Collagens are fibrillary proteins that account for one-third of the human body's total protein. There are five types of classical fibrillary collagen: types I, II, III, V, and XI, which are different helical conformations of alpha-chain polypeptide strands coiling around each other. The alpha chain is made of an amino acid triplet repeat glycine-X–Y, where X and Y are commonly hydroxyproline and proline [12, 36]. While collagen fibrils are responsible for the strength of the structures, their resiliency is provided by elastic fibers. The process of elastin formation, also referred to as elastogenesis, is complex and not yet fully understood. Microfibers are the main building blocks of elastic fibers. They are a polymerized scaffold of fibrillins, a large protein with a molecular weight of 150 kDa [45]. Collagen, elastic fiber, and other ECM components like fibronectin and laminin interact to perform tissue morphogenesis, cell adhesion, migration, or differentiation.

Clinical management of HCTDs is faced with three challenges [35]: (1) Ambiguity: The ubiquitous presence of connective tissue throughout the human body contributes to the challenge of defining and observing the phenotypes of HCTDs in various organs. (2) Variability: patients with the same diagnosis of an HCTD can differ, even in intra-familial cases. (3) Unpredictability: phenotypes of an individual with an HCTD can change over the lifetime, and also they might have temporal manifestations. Therefore, a misdiagnosis at the early stages is highly probable.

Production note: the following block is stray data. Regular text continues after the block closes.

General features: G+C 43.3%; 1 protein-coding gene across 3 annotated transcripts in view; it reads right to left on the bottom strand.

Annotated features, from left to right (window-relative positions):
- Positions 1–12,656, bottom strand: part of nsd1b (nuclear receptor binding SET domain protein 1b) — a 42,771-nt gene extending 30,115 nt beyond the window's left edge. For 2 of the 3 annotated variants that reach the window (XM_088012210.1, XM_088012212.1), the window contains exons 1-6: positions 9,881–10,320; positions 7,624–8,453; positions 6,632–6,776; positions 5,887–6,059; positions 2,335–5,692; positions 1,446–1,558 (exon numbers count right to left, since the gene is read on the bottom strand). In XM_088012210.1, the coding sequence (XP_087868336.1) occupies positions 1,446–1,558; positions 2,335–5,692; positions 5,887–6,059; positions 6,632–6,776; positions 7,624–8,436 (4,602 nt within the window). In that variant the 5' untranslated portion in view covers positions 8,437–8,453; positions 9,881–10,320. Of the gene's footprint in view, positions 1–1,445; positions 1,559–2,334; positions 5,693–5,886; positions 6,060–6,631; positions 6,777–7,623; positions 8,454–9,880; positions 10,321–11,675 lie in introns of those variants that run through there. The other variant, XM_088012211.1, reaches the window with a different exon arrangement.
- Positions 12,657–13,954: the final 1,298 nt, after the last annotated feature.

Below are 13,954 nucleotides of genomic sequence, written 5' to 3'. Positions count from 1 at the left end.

Based on which component of ECM is dysregulated, HCTDs are categorized into two major classes: collagenopathies, including Ehlers–Danlos syndrome (EDS), osteogenesis imperfecta (OI), Alport syndrome, and chondrodysplasias. And elastinopathies, including cutis laxa (CL), Marfan syndrome, and pseudoxanthoma elasticum (PXE). These diseases are phenotypically varied and genetically heterogeneous. These diseases exhibit a wide range of phenotypic variations and genetic heterogeneity. A total of 20, 16, and 13 genes have been responsible for EDS, OI, and CL syndromes, up to now.

Ehlers–Danlos syndrome is a soft HTCD characterized by skin hyperextensibility, joint hypermobility, bone fragility and osteoporosis, atrophic scars, loose skin, and cardiovascular problems like mitral valve prolapse [28]. The prevalence of different subtypes is about 1 in 5000 to 1 in 20,000. Based on a 2017 international classification, classical EDS, arthrocalasis EDS, and cardiac valvular EDS are the three main subtypes of the syndrome [27].